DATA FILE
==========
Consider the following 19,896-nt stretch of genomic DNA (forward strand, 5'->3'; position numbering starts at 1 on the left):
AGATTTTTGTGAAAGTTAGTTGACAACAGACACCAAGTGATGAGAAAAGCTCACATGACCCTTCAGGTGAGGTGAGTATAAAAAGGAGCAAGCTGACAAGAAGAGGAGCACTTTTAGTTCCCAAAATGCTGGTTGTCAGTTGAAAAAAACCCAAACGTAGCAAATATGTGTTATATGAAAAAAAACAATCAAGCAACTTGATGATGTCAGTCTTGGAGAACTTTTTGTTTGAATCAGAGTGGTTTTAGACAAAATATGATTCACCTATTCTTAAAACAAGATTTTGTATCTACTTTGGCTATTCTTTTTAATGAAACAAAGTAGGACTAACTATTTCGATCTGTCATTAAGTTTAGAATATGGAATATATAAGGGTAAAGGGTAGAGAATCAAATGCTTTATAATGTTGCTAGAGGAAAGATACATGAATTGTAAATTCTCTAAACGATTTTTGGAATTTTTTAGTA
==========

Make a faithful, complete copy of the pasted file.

Consider the following 19,896-nt stretch of genomic DNA (forward strand, 5'->3'; position numbering starts at 1 on the left):
AGATTTTTGTGAAAGTTAGTTGACAACAGACACCAAGTGATGAGAAAAGCTCACATGACCCTTCAGGTGAGGTGAGTATAAAAAGGAGCAAGCTGACAAGAAGAGGAGCACTTTTAGTTCCCAAAATGCTGGTTGTCAGTTGAAAAAAACCCAAACGTAGCAAATATGTGTTATATGAAAAAAAACAATCAAGCAACTTGATGATGTCAGTCTTGGAGAACTTTTTGTTTGAATCAGAGTGGTTTTAGACAAAATATGATTCACCTATTCTTAAAACAAGATTTTGTATCTACTTTGGCTATTCTTTTTAATGAAACAAAGTAGGACTAACTATTTCGATCTGTCATTAAGTTTAGAATATGGAATATATAAGGGTAAAGGGTAGAGAATCAAATGCTTTATAATGTTGCTAGAGGAAAGATACATGAATTGTAAATTCTCTAAACGATTTTTGGAATTTTTTAGTA